Syria war: Turkish operation in Idlib ‘only a matter of time’



A Turkish tank drives through the village of Matarim in the Syrian province of Idlib (17 February 2020)Image copyright

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Turkey has sent hundreds of tanks to reinforce observer positions in Idlib province

Turkey’s president says it is “only a matter of time” before it launches an operation to stop a Syrian army assault on opposition-held Idlib province.

Recep Tayyip Erdogan warned in a speech that he was determined to transform the border area into a safe place “at any cost”.

Syria’s government and its ally Russia have rejected his demand to pull back to ceasefire lines agreed in 2018.

The offensive has displaced some 900,000 civilians since 1 December.

Hundreds have been killed during that period, the vast majority of them victims of attacks by the Syrian government and its allies, according to the UN. Children are also dying from the cold.

“Hostilities are now approaching densely populated areas. People are on the move in freezing temperatures in search of safety which has become ever more difficult,” UN spokesman Stéphane Dujarric told reporters on Monday.

“The secretary-general calls for an immediate ceasefire. International humanitarian law must be upheld. There is no military solution,” he added.


See how one of the IDP camps in Idlib province has expanded

16 Feb 2020

Aerial view of much bigger IDP camp in 2020

5 Feb 2019

Aerial view of northern Syria showing idp camp in 2019

Idlib is the last stronghold of the rebel and jihadist fighters who have been trying to overthrow Syrian President Bashar al-Assad since 2011.

In recent years an influx of displaced people has doubled its population to about three million, including one million children.

Turkey, which backs the opposition to Mr Assad and fears another massive influx of Syrian refugees, has deployed troops to observation posts in Idlib under an agreement with Russia that set up a de-escalation zone – the 2018 Sochi accord.

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Media captionSyria War: Why is Idlib back in the news?

However, it has failed to stop the Syrian army retaking large parts of the province with the help of Russian air strikes and Iran-backed militiamen.

The latest government offensive and the ensuing flight of civilians towards the Turkish border prompted Turkey’s military to start reinforcing its positions in Idlib in January. Thousands of soldiers and hundreds of tanks have since arrived.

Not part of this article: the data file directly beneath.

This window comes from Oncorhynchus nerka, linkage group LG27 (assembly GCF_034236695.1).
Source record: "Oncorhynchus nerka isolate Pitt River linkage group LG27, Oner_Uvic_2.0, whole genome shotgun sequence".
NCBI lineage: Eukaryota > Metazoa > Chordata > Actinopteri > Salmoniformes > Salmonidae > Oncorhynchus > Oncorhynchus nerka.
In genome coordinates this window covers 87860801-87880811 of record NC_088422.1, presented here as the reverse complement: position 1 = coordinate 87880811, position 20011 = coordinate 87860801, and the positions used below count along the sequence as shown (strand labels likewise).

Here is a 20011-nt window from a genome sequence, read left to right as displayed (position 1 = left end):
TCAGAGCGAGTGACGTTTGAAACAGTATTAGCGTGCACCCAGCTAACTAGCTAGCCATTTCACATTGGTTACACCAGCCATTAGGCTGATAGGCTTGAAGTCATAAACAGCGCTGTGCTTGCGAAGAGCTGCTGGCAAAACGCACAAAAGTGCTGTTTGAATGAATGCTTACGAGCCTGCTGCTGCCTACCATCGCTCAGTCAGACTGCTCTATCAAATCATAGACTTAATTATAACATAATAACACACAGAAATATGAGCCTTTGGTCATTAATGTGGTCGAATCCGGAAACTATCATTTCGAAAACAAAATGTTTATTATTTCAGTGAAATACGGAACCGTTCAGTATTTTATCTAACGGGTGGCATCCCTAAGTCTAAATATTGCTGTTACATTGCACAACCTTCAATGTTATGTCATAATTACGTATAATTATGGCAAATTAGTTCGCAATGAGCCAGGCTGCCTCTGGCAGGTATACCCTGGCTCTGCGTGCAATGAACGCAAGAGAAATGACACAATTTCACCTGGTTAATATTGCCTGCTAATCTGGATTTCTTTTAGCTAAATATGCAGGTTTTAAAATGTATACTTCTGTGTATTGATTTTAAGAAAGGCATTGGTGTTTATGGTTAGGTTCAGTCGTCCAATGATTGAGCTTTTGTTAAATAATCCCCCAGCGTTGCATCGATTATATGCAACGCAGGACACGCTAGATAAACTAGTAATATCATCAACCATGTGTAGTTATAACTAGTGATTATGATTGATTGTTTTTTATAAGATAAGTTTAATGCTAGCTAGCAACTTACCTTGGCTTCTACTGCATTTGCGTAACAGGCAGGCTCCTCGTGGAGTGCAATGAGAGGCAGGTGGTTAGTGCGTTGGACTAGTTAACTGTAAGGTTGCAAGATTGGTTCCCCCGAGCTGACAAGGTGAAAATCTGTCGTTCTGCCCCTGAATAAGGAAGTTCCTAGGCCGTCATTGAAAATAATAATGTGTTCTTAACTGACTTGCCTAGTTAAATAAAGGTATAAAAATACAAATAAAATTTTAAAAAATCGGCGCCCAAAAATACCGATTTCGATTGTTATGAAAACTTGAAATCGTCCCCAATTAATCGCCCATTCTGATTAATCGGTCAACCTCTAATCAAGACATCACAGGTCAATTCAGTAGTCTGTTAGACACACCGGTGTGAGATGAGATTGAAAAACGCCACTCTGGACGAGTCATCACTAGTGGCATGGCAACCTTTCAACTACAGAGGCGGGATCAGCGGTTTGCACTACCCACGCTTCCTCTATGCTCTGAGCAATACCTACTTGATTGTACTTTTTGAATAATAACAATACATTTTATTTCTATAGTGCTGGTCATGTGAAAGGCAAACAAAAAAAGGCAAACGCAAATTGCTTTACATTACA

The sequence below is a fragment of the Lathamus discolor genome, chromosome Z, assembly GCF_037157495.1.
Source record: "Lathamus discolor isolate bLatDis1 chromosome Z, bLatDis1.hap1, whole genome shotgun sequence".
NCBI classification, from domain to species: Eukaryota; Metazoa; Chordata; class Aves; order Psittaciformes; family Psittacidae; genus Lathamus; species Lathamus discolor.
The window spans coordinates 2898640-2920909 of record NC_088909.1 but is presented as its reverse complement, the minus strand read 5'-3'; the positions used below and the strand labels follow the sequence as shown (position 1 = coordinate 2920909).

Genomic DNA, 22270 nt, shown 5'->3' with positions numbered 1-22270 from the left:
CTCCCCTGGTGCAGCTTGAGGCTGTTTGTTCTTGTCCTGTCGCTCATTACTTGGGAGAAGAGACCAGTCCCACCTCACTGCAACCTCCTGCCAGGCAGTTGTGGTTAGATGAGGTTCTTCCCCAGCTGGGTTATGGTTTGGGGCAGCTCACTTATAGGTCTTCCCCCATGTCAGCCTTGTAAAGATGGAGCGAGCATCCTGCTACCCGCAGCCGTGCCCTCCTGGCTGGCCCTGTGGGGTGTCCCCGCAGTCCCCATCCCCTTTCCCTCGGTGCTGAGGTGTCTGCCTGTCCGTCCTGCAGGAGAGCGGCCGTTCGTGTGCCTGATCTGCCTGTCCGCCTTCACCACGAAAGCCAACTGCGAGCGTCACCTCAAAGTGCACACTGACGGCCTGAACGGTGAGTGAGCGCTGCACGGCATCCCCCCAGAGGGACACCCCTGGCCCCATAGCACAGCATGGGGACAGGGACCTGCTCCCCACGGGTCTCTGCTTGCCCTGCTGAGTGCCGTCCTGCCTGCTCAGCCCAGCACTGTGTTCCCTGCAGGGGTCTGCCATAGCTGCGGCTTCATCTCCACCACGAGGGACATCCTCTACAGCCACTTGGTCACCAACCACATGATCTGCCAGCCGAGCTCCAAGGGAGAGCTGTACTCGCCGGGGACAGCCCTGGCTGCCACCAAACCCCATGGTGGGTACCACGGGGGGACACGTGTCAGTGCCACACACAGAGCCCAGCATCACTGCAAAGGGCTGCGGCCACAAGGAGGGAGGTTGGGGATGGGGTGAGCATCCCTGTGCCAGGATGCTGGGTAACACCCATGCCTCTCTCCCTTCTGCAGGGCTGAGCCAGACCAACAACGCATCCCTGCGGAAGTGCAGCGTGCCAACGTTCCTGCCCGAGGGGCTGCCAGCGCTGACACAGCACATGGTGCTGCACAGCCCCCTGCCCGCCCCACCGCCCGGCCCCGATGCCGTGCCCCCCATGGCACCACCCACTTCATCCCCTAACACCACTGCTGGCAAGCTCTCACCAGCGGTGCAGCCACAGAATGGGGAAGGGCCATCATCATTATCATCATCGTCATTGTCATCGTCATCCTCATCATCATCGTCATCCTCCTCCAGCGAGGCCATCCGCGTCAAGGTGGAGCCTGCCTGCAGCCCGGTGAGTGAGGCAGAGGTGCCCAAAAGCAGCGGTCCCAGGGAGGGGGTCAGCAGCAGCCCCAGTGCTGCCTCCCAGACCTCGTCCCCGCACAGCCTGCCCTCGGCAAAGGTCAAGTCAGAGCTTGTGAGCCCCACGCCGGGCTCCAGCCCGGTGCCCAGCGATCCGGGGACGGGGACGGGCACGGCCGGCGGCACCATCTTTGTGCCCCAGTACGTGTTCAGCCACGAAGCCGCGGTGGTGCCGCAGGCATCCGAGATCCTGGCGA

Earlier this month, after several Turkish personnel were killed in artillery attacks that Turkish officials blamed on the Syrian army, Mr Erdogan told the government to pull back to the line of Turkish observation posts or face military action.

On Tuesday, a Turkish presidential spokesman said talks between Turkish and Russian delegations in Moscow had not yielded a “satisfactory result”. A Russian proposal to “redraw” the de-escalation zone was not acceptable and it was “out of the question” for Turkey to move its observation posts, Ibrahim Kalin explained.

In a speech to lawmakers from his AK Party on Wednesday, Mr Erdogan warned: “We are entering the last days for the [Syrian] regime to stop its hostility in Idlib.”

“We are making our final warnings,” he said. “We did not reach the desired results in our talks [with Russia]. The talks will continue, but it is true that we are far from meeting our demands at the table.

“Turkey has made every preparation to carry out its own operational plans. I say that we can come at any point. In other words, the Idlib offensive is only a matter of time,” the president added.

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Recep Tayyip Erdogan wants Syria’s army to withdraw behind a line of Turkish observation posts

A Kremlin spokesman responded quickly to the threat, saying: “If we are talking about an operation against the legitimate authorities of the Syrian republic and armed forces of the Syrian republic this would of course be the worst scenario.”

But Dmitry Peskov added that Russia would not object if the Turkish military took action against the “terrorist groups in Idlib”, in line with the Sochi accord.

Turkish forces and allied Syrian rebels have carried out three operations in northern Syria since 2016, though not directly against Russian-backed government forces.

Last October, they drove US-backed Kurdish militia fighters from territory between the towns of Tal Abyad and Ras al-Ain. Some 300,000 people were displaced and 120 civilians were killed during the operation, according to a monitoring group.


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